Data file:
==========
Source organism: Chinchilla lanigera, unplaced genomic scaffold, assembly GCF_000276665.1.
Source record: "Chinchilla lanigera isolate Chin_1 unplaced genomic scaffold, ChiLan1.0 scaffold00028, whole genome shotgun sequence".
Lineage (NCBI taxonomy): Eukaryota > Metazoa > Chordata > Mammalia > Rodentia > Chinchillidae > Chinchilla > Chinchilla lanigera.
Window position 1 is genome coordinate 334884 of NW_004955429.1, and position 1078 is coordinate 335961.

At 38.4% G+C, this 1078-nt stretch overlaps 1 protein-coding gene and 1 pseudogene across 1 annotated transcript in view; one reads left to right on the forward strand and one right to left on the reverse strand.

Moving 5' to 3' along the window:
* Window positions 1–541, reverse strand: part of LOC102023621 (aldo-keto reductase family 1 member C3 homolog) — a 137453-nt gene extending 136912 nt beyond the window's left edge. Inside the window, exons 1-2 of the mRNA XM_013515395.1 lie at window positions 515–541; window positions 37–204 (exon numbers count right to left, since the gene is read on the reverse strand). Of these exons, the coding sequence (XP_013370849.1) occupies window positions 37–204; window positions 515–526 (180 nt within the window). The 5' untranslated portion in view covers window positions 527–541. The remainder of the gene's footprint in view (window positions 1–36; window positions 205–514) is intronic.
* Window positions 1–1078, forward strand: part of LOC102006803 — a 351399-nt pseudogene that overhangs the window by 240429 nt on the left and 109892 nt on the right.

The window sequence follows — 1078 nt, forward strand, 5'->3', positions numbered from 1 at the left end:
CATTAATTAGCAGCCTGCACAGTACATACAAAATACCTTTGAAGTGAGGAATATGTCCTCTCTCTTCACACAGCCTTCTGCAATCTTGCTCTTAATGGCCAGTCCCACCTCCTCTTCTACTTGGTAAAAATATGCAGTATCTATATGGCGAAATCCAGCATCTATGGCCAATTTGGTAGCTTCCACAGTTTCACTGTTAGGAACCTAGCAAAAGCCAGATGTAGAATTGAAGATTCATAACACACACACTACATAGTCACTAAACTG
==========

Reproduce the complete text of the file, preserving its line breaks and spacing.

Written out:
Source organism: Chinchilla lanigera, unplaced genomic scaffold, assembly GCF_000276665.1.
Source record: "Chinchilla lanigera isolate Chin_1 unplaced genomic scaffold, ChiLan1.0 scaffold00028, whole genome shotgun sequence".
Lineage (NCBI taxonomy): Eukaryota > Metazoa > Chordata > Mammalia > Rodentia > Chinchillidae > Chinchilla > Chinchilla lanigera.
Window position 1 is genome coordinate 334884 of NW_004955429.1, and position 1078 is coordinate 335961.

At 38.4% G+C, this 1078-nt stretch overlaps 1 protein-coding gene and 1 pseudogene across 1 annotated transcript in view; one reads left to right on the forward strand and one right to left on the reverse strand.

Moving 5' to 3' along the window:
* Window positions 1–541, reverse strand: part of LOC102023621 (aldo-keto reductase family 1 member C3 homolog) — a 137453-nt gene extending 136912 nt beyond the window's left edge. Inside the window, exons 1-2 of the mRNA XM_013515395.1 lie at window positions 515–541; window positions 37–204 (exon numbers count right to left, since the gene is read on the reverse strand). Of these exons, the coding sequence (XP_013370849.1) occupies window positions 37–204; window positions 515–526 (180 nt within the window). The 5' untranslated portion in view covers window positions 527–541. The remainder of the gene's footprint in view (window positions 1–36; window positions 205–514) is intronic.
* Window positions 1–1078, forward strand: part of LOC102006803 — a 351399-nt pseudogene that overhangs the window by 240429 nt on the left and 109892 nt on the right.

The window sequence follows — 1078 nt, forward strand, 5'->3', positions numbered from 1 at the left end:
CATTAATTAGCAGCCTGCACAGTACATACAAAATACCTTTGAAGTGAGGAATATGTCCTCTCTCTTCACACAGCCTTCTGCAATCTTGCTCTTAATGGCCAGTCCCACCTCCTCTTCTACTTGGTAAAAATATGCAGTATCTATATGGCGAAATCCAGCATCTATGGCCAATTTGGTAGCTTCCACAGTTTCACTGTTAGGAACCTAGCAAAAGCCAGATGTAGAATTGAAGATTCATAACACACACACTACATAGTCACTAAACTG